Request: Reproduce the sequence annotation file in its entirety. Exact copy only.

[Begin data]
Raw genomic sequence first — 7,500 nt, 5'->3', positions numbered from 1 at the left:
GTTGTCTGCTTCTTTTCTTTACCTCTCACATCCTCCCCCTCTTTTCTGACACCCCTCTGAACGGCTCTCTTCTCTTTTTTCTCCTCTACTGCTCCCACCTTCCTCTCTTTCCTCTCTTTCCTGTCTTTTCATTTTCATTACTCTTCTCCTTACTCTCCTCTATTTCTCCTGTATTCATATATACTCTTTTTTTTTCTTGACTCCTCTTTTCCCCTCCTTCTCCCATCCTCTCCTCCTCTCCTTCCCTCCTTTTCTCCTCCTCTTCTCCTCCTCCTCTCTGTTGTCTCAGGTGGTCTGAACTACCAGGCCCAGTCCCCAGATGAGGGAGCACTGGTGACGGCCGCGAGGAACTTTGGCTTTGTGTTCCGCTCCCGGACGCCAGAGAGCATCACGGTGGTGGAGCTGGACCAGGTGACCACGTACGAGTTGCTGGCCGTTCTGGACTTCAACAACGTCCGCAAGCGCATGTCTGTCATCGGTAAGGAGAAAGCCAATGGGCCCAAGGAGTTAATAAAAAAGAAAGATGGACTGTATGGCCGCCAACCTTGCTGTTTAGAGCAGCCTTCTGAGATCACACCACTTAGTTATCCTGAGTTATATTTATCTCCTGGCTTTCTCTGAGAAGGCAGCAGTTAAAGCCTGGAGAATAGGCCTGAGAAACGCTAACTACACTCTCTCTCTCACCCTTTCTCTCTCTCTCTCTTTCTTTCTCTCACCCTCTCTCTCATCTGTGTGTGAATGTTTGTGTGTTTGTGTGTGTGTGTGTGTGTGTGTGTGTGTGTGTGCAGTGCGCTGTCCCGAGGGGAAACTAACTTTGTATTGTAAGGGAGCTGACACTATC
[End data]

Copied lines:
Raw genomic sequence first — 7,500 nt, 5'->3', positions numbered from 1 at the left:
GTTGTCTGCTTCTTTTCTTTACCTCTCACATCCTCCCCCTCTTTTCTGACACCCCTCTGAACGGCTCTCTTCTCTTTTTTCTCCTCTACTGCTCCCACCTTCCTCTCTTTCCTCTCTTTCCTGTCTTTTCATTTTCATTACTCTTCTCCTTACTCTCCTCTATTTCTCCTGTATTCATATATACTCTTTTTTTTTCTTGACTCCTCTTTTCCCCTCCTTCTCCCATCCTCTCCTCCTCTCCTTCCCTCCTTTTCTCCTCCTCTTCTCCTCCTCCTCTCTGTTGTCTCAGGTGGTCTGAACTACCAGGCCCAGTCCCCAGATGAGGGAGCACTGGTGACGGCCGCGAGGAACTTTGGCTTTGTGTTCCGCTCCCGGACGCCAGAGAGCATCACGGTGGTGGAGCTGGACCAGGTGACCACGTACGAGTTGCTGGCCGTTCTGGACTTCAACAACGTCCGCAAGCGCATGTCTGTCATCGGTAAGGAGAAAGCCAATGGGCCCAAGGAGTTAATAAAAAAGAAAGATGGACTGTATGGCCGCCAACCTTGCTGTTTAGAGCAGCCTTCTGAGATCACACCACTTAGTTATCCTGAGTTATATTTATCTCCTGGCTTTCTCTGAGAAGGCAGCAGTTAAAGCCTGGAGAATAGGCCTGAGAAACGCTAACTACACTCTCTCTCTCACCCTTTCTCTCTCTCTCTCTTTCTTTCTCTCACCCTCTCTCTCATCTGTGTGTGAATGTTTGTGTGTTTGTGTGTGTGTGTGTGTGTGTGTGTGTGTGTGTGCAGTGCGCTGTCCCGAGGGGAAACTAACTTTGTATTGTAAGGGAGCTGACACTATC